KETTERING — A former Kettering Health employee is speaking out about changes she wants to see at her old job.
Lori Van Nostrand said Kettering Health needs to “clean house.”
Van Nostrand said she was an executive assistant to three top leaders at Soin Medical Center, which is part of Kettering Health Network, for over 5 years.
In November 2015 she had just left her job at a medical company in Columbus and came down to the Miami Valley for a visit.
At church, she ran into the chief financial officer and chief operating officer at the time, who invited her to interview for an executive assistant position. She was hired.
She was the only executive assistant at that time that had supported three top leaders, and it was proving to be a full-time job.
“They always joked and said the EA runs the hospital, I kind of laughed at that but you know a lot of ins and outs,” she said.
She enjoyed her job, the staff she worked with, and the people she met.
“At that time Soin just had a special feeling,” Van Nostrand said.
Around two years into her job, Van Nostrand said she started noticing decisions being made she didn’t agree with.
“It just started ... financial decisions coming down, the gross spending and everybody complained, but nobody would do anything,” she said.
After five and a half years, she said “enough was enough.”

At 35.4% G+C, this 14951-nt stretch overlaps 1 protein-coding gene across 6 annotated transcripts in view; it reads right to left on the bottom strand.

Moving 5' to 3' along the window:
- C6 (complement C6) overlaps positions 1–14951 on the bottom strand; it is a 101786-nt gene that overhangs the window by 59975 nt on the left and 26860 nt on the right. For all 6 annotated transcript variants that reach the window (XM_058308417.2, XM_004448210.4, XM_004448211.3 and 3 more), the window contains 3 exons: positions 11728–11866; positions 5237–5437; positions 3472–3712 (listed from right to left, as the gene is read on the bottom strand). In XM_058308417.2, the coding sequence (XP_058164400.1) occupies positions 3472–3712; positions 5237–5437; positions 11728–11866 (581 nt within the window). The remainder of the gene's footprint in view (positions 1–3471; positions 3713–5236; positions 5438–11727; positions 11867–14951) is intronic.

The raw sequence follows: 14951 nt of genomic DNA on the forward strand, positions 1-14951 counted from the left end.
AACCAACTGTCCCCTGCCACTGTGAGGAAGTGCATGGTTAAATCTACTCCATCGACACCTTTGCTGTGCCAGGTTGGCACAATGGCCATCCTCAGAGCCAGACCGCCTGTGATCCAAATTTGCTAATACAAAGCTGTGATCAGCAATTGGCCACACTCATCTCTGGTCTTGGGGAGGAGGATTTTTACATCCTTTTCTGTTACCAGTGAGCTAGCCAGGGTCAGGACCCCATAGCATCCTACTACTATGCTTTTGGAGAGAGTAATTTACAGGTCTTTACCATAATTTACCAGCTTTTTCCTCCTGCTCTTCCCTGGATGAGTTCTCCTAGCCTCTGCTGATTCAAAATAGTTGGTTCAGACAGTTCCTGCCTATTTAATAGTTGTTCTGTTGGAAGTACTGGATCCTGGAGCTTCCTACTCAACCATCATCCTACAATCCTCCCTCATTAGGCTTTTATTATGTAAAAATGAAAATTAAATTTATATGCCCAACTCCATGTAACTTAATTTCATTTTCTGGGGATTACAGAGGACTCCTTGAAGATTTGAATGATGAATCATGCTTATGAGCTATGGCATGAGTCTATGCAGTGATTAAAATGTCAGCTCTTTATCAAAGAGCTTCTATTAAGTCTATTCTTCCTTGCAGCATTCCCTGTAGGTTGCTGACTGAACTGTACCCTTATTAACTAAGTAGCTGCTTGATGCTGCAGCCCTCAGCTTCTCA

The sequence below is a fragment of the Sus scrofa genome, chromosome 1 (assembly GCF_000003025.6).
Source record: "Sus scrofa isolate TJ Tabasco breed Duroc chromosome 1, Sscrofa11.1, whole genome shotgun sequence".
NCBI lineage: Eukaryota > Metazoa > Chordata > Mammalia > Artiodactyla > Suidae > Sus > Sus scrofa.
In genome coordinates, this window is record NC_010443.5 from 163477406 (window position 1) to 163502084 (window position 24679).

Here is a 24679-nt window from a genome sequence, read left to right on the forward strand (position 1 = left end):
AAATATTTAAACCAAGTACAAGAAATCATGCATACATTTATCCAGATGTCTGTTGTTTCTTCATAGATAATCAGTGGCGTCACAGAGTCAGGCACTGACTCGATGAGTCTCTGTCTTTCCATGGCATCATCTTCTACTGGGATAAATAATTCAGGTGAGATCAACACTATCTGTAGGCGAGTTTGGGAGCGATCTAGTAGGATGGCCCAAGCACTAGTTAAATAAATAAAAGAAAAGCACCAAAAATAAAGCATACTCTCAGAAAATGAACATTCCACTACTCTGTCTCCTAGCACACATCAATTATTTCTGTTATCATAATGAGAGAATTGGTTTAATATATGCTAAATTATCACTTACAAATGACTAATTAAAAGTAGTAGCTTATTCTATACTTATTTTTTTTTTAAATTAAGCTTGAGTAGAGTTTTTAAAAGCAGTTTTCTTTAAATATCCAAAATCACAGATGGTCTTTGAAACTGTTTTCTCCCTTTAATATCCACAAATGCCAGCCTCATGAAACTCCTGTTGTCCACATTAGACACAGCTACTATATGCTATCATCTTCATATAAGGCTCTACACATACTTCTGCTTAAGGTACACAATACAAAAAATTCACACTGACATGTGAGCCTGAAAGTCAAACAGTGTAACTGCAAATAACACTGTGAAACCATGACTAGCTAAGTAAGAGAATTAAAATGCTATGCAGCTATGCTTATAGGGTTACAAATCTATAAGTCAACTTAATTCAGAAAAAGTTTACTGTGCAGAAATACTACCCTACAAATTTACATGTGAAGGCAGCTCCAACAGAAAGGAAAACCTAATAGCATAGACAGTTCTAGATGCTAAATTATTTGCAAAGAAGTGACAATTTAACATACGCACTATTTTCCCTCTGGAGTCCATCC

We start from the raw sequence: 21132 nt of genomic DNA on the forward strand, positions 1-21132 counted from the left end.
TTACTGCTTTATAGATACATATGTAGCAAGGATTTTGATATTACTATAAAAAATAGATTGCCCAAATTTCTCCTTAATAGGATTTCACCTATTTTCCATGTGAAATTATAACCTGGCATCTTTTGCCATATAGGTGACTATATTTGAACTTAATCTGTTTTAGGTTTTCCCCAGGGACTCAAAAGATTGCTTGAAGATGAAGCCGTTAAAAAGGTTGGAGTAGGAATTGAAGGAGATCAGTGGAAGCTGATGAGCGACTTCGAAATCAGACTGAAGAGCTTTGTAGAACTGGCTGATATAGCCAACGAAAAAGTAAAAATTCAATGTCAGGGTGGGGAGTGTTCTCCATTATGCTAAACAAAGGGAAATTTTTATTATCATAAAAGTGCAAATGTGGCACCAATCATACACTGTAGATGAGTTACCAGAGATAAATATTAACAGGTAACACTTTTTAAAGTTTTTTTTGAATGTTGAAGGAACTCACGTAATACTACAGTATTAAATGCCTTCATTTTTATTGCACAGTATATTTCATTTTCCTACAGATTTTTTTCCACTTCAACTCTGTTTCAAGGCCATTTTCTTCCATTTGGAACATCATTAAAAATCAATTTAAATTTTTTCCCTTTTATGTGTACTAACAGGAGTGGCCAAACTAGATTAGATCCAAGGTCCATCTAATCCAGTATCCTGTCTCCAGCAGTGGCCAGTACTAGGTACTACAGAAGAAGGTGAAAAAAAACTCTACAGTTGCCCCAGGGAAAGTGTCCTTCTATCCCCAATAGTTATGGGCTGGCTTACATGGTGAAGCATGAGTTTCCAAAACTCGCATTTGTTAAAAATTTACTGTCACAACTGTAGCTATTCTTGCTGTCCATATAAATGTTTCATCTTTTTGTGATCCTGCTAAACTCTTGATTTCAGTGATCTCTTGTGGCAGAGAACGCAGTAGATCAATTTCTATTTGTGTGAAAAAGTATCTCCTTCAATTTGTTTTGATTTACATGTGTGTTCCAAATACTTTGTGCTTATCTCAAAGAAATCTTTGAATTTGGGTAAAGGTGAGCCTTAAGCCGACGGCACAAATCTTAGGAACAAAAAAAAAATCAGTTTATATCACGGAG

So last year Van Nostrand quit her job and filed a complaint with the Ohio Attorney General’s Office.
“There was enough evidence, somebody had to do something, if not it’s going to continue,” Van Nostrand said.
When asked why she did it, she said the answer was simple.
“I was raised, you do the right thing,” Van Nostrand said.
News Center 7 previously reported that multiple complaints, including Van Nostrand’s, were filed with the AG’s Office outlining allegations of misuse of funds.
The complaints claim former Chief Executive Officer Fred Manchur and former Board of Directors Chairman Dave Weigley used charitable funds for personal use.
Manchur is accused of having the chief financial officer hide true finances at board meetings and purchase property without board approval.
Van Nostrand would not speak on specific allegations but said she believes more than 40 people make up the leadership team at Kettering Health and it’s time to “clean house”.
“The only way to start new is to get rid of everybody currently there, and everybody knows that,” she said.
Earlier this week Kettering Health said it is “fully aware” of allegations of inappropriate fiscal and operational management.
To ensure impartiality the board asked an outside firm to conduct an internal investigation and another to recommend updates to their processes and policies.
“They know what they did. People sitting there today, they know it’s true. Just admit it,” Van Nostrand said.
She currently works for another company, and said she hopes more people will come forward.
News Center 7 reached out to Kettering Health for a comment but was referred to a statement previously released by the health network.
Multiple attempts were made by News Center 7 to get in contact with Weigley and Manchur with no answer.
We are working to follow this developing story and will update as new information becomes available.
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